Claims, like pods, can request specific quantities of a resource. In this case, the request is for storage. The same resource model applies to both volumes and claims.


Claims can specify a label selector to further filter the set of volumes. Only the volumes whose labels match the selector can be bound to the claim. The selector can consist of two fields:

All of the requirements, from both matchLabels and matchExpressions are ANDed together – they must all be satisfied in order to match.


A claim can request a particular class by specifying the name of a StorageClassusing the annotation Only PVs of the requested class, ones with the same annotation as the PVC, can be bound to the PVC.

PVCs don’t necessarily have to request a class. A PVC with its annotation set equal to "" is always interpreted to be requesting a PV with no class, so it can only be bound to PVs with no class (no annotation or one set equal to ""). A PVC with no annotation is not quite the same and is treated differently by the cluster depending on whether the DefaultStorageClass admission plugin is turned on.

When a PVC specifies a selector in addition to requesting a StorageClass, the requirements are ANDed together: only a PV of the requested class and with the requested labels may be bound to the PVC. Note that currently, a PVC with a non-empty selector can’t have a PV dynamically provisioned for it.

In the future after beta, the annotation will become an attribute.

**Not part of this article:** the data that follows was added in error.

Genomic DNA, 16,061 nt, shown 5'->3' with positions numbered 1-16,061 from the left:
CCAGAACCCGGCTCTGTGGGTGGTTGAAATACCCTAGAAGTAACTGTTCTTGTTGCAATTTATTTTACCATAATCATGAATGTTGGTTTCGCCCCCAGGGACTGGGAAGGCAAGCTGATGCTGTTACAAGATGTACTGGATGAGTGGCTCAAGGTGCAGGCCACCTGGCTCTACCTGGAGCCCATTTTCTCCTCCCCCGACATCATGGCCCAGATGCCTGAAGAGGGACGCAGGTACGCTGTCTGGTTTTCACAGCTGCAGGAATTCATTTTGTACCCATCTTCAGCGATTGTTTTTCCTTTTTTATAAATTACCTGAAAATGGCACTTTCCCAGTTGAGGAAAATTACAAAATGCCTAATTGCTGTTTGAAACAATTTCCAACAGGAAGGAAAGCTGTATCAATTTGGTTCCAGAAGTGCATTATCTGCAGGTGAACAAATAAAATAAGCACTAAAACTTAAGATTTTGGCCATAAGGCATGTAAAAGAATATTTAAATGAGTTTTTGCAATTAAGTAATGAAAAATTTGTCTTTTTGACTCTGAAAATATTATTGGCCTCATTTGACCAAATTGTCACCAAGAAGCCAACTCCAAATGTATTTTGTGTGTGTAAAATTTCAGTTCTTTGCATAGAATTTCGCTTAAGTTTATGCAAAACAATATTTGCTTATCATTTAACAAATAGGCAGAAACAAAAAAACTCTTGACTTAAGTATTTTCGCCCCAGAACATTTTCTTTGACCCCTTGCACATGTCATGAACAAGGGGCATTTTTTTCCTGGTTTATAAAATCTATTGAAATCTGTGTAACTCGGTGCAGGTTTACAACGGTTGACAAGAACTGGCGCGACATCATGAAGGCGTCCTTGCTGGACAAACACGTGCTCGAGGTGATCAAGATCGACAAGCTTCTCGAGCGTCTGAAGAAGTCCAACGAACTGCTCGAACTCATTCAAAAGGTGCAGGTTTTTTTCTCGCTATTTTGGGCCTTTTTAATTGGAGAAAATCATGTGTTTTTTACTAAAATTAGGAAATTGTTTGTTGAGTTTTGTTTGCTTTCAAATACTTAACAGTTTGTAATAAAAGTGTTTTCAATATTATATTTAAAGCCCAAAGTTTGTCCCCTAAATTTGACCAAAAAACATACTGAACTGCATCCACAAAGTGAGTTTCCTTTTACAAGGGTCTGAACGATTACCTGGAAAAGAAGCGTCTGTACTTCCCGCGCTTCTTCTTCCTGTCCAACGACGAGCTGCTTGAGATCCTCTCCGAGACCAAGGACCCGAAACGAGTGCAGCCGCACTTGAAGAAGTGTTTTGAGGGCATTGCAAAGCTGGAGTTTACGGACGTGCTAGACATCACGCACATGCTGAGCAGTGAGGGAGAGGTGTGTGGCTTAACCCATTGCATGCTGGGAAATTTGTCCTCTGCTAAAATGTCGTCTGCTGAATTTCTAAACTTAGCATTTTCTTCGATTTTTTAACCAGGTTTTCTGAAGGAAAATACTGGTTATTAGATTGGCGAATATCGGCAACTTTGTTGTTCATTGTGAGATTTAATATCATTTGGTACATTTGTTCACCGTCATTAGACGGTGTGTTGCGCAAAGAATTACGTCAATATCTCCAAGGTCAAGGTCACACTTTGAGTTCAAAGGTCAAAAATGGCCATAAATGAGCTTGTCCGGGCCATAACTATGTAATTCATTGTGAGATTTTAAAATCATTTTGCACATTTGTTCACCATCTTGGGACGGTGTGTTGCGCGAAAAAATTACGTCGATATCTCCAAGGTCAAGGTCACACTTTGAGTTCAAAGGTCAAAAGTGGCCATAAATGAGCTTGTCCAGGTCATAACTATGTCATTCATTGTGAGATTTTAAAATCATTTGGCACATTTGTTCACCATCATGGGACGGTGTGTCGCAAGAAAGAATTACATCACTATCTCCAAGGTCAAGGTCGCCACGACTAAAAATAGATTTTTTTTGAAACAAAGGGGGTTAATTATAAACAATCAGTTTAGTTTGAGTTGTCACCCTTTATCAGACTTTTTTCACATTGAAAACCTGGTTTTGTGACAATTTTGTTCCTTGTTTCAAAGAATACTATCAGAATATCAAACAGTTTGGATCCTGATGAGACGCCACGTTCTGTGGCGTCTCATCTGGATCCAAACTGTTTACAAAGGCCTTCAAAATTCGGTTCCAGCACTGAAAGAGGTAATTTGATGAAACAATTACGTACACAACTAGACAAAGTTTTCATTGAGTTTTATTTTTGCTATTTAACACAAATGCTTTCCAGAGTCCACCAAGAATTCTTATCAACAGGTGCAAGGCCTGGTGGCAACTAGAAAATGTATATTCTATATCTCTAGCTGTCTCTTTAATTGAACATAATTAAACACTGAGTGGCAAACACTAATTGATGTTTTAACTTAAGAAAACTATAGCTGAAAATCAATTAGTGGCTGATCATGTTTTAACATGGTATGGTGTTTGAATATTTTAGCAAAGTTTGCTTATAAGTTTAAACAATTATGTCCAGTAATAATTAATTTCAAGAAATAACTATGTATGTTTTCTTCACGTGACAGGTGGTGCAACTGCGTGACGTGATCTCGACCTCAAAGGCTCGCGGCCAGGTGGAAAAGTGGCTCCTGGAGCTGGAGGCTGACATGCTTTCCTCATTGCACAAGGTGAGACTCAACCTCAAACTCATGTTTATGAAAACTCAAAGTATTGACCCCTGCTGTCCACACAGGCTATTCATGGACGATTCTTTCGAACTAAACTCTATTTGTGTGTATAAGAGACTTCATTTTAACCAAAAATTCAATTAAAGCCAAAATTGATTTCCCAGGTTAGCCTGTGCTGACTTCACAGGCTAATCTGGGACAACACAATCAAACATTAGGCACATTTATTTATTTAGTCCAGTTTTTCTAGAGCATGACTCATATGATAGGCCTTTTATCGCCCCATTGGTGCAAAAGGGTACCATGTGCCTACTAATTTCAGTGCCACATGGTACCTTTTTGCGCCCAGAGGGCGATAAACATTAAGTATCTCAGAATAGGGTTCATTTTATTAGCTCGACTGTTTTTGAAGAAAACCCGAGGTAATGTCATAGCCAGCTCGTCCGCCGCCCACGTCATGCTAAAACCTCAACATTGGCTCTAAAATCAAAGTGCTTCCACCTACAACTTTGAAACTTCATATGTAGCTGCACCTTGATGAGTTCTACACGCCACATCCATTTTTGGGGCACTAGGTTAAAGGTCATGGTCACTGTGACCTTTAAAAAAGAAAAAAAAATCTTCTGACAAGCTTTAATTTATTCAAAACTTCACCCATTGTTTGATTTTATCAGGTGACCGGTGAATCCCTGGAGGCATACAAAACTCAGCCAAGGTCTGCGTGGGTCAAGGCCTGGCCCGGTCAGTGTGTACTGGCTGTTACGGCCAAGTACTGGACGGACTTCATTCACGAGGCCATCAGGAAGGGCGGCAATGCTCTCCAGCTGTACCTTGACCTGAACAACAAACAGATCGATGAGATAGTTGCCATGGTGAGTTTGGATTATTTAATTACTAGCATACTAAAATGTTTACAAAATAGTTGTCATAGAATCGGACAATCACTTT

Claims As Volumes

Pods access storage by using the claim as a volume. Claims must exist in the same namespace as the pod using the claim. The cluster finds the claim in the pod’s namespace and uses it to get the PersistentVolume backing the claim. The volume is then mounted to the host and into the pod.

kind: Pod
apiVersion: v1
  name: mypod
    - name: myfrontend
      image: dockerfile/nginx
      - mountPath: "/var/www/html"
        name: mypd
    - name: mypd
        claimName: myclaim

A Note on Namespaces

PersistentVolumes binds are exclusive, and since PersistentVolumeClaims are namespaced objects, mounting claims with “Many” modes (ROX, RWX) is only possible within one namespace.


Each StorageClass contains the fields provisioner and parameters, which are used when a PersistentVolume belonging to the class needs to be dynamically provisioned.

The name of a StorageClass object is significant, and is how users can request a particular class. Administrators set the name and other parameters of a class when first creating StorageClass objects, and the objects cannot be updated once they are created.

Administrators can specify a default StorageClass just for PVCs that don’t request any particular class to bind to: see the PersistentVolumeClaim section for details.

kind: StorageClass
  name: standard
  type: gp2


Storage classes have a provisioner that determines what volume plugin is used for provisioning PVs. This field must be specified. During beta, the available provisioner types are and


Storage classes have parameters that describe volumes belonging to the storage class. Different parameters may be accepted depending on the provisioner. For example, the value io1, for the parameter type, and the parameter iopsPerGB are specific to EBS. When a parameter is omitted, some default is used.


kind: StorageClass
  name: slow
  type: io1
  zone: us-east-1d
  iopsPerGB: "10"


kind: StorageClass
  name: slow
  type: pd-standard
  zone: us-central1-a


kind: StorageClass
  name: slow
  endpoint: "glusterfs-cluster"
  resturl: ""
  restauthenabled: "true"
  restuser: "admin"
  restuserkey: "password"

OpenStack Cinder

kind: StorageClass
  name: gold
  type: fast
  availability: nova


kind: StorageClass
  name: fast
  diskformat: zeroedthick

Writing Portable Configuration

If you’re writing configuration templates or examples that run on a wide range of clusters and need persistent storage, we recommend that you use the following pattern: